CLIFTON ROCKS RAILWAY
WE ARE DELIGHTED TO ADVISE THAT AFTER MANY FALSE STARTS, THE RAILWAY IS IN THE EARLY STAGES OF RESTORATION, THE FOLLOWING LINK WILL HAVE UP TO THE MINUTE INFORMATION. OUR SITE RELATES TO THE SITUATION IN 2001 AND IS STILL GENERALLY ACCURATE FOR THE LOWER SECTION ALTHOUGH THE TOP STATION IS BEGINNING TO COME TO LIFE ONCE MORE!
CLICK THESE LINKS FOR
CURRENT RESTORATION ( OFF SITE LINK )
DETAILED HISTORY AND DATA CONDITION IN 2001 AND DESCRIPTION
OR CONTINUE ON THIS PAGE FOR A BRIEF OUTLINE OF THE PROJECT
AND INTERACTIVE TOUR
Built in the 1890's and something of a white elephant, the remains of the Clifton Rocks Railway - reinforced with concrete columns which hide the fine stone facade. The small arch on the left of the lower station is the final location of the famous Hotwell. It was previously connected by pipes to the Clifton Pump Room at the other end of the railway. Above the lower station you can just see some of the concrete reinforcement that indicates the run of the tunnel. Moves are afoot to restore the structure but this has so far proved impossible.
A feat of Victorian engineering, the railway was built to provide a shortcut to Clifton at the top of the hill and to allow passengers from the steamers in the River to reach the 'Hydropathic Institute' next to the upper station. It was powered by water with two pairs of passenger cars running in a tunnel on steeply inclined tracks, linked by a steel cable. Water was pumped into a tank in the top car, making it heavier than the lower one. It then descended ( under the control of a driver!!) and pulled the other car up. The system had three sets of brakes, a dead man's handle safety system and an electric telegraph between the carriages. Water was pumped back up the slope by an automatic starting Crossley Gas Engine, but in many cases, good management by the attendants enabled them to use the weight of descending passengers to raise the others and so economise on the use of the pumps!
The original purpose was to give easy access to Clifton, but the Merchant Venturers who owned the land on which the railway was built insisted that a new pump room was built to restore the fortunes of the old Hotwell. This was constructed alongside the top station but the fashionable 'waters' were already in decline when the project was completed. The Pump Room was a splendidly ornate hall with mouldings, wood panelling and a large fountain into which the health giving ( but alas polluted ) water was pumped.
The whole thing went massively over budget and was never economic due to the need to pay back borrowings. The railway exceeded costs by 300 % due to the unexpectedly poor rock and the number of rock falls and extra shoring up that was needed. At one time the conditions were so bad during construction that it became impossible to find workmen - specialist tunnelers were brought in from Canada!
The Railway went bankrupt in the early years of the 20th Century and was bought out by the Tramway Company in Bristol who ran it until the 1930's.
The Hotwell became polluted and was closed, while trams and motor buses provided an easier and more convenient link to the City. Even before this, the good residents of Clifton objected as they thought 'riff-raff' from the Bristol Channel pleasure steamers and the City would be able to reach their peaceful suburb. Various other uses were considered for the pump room but it was in the wrong place and fell into decay. The new road ( A4 - 'Portway') to the Port of Avonmouth ran directly past the entrance with just inches to spare and as most of the passenger steamers now moored further up the river, access was almost impossible, and the Railway fell in to disuse.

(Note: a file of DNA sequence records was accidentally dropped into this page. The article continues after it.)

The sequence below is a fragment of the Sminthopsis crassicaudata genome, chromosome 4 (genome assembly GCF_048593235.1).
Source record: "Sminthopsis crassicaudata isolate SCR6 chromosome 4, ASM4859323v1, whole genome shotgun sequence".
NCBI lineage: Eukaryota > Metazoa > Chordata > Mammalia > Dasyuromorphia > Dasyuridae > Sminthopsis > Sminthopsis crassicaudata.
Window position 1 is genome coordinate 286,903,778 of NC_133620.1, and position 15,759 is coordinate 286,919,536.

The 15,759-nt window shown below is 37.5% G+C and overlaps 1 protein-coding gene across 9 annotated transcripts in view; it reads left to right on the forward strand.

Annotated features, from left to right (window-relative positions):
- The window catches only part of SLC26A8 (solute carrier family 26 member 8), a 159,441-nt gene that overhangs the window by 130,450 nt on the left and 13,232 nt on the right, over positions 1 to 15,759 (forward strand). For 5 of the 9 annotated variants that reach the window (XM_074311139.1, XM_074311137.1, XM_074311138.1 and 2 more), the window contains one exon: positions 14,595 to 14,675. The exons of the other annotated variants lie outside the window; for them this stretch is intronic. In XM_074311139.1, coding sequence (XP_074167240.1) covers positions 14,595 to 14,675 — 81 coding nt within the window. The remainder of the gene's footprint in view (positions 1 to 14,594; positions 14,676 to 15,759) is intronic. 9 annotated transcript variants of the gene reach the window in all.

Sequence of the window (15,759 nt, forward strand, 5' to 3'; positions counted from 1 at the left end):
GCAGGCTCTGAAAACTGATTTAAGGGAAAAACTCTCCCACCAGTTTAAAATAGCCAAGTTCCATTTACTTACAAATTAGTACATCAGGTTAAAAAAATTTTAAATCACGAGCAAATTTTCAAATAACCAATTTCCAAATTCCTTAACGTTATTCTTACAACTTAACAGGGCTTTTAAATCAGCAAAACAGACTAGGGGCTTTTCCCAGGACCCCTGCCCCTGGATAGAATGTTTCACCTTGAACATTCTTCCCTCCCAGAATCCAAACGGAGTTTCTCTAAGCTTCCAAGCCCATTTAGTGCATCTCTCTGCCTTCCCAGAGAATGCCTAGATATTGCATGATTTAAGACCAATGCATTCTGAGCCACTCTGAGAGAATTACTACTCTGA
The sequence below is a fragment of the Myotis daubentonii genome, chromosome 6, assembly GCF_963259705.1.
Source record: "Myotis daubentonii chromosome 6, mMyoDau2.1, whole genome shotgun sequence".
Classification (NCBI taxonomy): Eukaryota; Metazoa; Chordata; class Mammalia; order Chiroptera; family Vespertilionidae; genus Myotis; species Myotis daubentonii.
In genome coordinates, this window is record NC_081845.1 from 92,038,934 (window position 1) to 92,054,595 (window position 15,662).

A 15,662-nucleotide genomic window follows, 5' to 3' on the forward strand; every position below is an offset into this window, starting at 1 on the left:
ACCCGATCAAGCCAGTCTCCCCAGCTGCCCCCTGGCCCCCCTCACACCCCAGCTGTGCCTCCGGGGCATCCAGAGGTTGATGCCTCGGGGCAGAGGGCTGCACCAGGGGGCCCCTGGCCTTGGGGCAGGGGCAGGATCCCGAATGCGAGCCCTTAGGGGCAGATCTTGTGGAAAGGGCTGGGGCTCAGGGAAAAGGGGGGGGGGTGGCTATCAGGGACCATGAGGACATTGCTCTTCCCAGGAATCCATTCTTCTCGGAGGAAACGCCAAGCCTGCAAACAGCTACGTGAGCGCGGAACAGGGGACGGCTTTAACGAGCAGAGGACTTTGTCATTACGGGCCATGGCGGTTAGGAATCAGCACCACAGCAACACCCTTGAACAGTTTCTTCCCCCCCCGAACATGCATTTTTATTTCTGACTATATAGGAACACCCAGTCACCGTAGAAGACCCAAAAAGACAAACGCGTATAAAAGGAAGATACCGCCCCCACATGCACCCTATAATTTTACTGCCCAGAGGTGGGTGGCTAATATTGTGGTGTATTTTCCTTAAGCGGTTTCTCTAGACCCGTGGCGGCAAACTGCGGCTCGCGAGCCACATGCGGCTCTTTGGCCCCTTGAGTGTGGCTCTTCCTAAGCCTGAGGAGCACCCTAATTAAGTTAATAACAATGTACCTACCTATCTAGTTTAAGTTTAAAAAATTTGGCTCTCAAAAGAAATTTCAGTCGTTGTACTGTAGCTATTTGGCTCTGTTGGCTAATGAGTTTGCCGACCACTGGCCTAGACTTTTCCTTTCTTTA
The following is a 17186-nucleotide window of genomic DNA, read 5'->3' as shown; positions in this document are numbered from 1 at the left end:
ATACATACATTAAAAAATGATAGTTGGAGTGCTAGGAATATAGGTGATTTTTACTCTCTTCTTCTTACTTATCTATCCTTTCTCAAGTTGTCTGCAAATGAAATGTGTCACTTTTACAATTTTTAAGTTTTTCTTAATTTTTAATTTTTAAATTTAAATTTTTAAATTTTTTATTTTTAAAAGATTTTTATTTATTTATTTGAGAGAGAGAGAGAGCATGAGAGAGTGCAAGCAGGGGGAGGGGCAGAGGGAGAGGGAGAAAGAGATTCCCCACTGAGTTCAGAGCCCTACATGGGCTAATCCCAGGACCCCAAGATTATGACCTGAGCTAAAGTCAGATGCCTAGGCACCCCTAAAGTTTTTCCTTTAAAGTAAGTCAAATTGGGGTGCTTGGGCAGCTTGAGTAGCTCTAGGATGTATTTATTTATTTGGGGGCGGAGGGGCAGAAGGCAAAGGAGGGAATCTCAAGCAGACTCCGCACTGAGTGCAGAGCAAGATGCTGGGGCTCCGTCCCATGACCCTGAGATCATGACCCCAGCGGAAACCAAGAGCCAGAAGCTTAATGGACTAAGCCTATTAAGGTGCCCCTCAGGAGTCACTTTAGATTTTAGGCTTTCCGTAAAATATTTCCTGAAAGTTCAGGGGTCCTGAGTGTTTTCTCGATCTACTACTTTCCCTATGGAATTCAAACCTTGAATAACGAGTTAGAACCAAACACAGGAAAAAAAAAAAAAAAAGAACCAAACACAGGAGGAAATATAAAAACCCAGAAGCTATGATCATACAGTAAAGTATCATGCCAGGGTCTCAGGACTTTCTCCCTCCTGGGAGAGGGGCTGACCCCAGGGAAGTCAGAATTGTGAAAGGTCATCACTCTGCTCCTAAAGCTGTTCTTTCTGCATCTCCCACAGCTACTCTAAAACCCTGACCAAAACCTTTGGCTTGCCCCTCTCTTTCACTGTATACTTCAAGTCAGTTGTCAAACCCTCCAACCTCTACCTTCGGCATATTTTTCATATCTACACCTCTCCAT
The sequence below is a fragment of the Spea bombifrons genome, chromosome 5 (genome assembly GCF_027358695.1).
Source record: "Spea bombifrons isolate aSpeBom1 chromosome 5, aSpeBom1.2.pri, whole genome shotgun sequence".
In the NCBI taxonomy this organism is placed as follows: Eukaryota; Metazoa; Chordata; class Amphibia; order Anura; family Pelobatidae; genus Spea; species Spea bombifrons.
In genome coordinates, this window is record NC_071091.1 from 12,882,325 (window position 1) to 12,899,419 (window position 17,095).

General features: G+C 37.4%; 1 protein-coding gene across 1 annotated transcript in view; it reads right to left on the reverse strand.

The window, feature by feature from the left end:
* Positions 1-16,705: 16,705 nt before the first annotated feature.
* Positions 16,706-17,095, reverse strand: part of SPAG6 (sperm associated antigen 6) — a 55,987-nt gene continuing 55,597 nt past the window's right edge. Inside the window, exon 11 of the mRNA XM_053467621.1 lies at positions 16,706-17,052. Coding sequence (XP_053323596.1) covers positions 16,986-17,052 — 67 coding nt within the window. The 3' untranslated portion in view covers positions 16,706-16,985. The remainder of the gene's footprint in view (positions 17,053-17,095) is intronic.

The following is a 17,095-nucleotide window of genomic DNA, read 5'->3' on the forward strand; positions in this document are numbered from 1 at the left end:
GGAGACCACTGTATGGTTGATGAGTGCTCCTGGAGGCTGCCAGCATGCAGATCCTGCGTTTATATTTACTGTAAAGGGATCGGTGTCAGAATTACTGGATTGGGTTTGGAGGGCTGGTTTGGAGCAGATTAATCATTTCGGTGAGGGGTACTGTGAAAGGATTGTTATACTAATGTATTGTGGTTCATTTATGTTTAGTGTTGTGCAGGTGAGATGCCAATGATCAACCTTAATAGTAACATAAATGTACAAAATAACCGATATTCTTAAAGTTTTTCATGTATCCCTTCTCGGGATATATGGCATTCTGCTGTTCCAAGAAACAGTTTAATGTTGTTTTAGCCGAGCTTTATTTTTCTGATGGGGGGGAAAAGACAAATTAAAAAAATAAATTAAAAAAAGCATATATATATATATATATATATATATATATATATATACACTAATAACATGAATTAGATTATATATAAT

The tunnel was used during the Second World War as a reserve BBC Home Service broadcast station. Offices and studios were built in the main tunnel bore, gas filtration, generators and living quarters were installed in the bottom station. The old railway cars were removed and cut up for scrap. You can still see some of the rails and the top entrance still retains the ornate iron railings and tiles and is now being restored by volunteers. After the war no use could be found for the tunnel which was obstructed by thousands of tons of bricks and concrete. It fell into decay and although the shell is still there, all the fittings have gone and the tunnel is a silent and derelict monument to a bygone age.
The remains of the top station of the unique Clifton Rocks Railway. Pictures taken 2001 - it is now under restoration!
Construction begins: 7th March 1891
Railway opens: 11th March 1893
427,000 people carried in the first year. It was never as busy again.
Bankruptcy: and receivership 1908
1912 bought by Bristol Tramways Co.
1922 Road widened - access to railway suicidally dangerous!
1st October 1922 Railway closes.
March 1940 B.O.A.C. use part of the upper tunnel as offices and stores.
February 1941 Work begins to convert the tunnel to emergency recording studios for the BBC. Tunnel bricked up into chambers, steps built on both sides and rails covered with concrete. Railway cars and machinery scrapped and both stations converted for BBC use.
1960 B.B.C. abandon the tunnel and decay sets in.
ARE YOU BRAVE ENOUGH TO GO INTO THE TUNNEL?
FOR AN INTERACTIVE ADVENTURE!
All photographs copyright W. J. Farvis & Sons Ltd 2001. Text and photographs may be downloaded for educational and private use only without charge. Please acknowledge source and provide a link.
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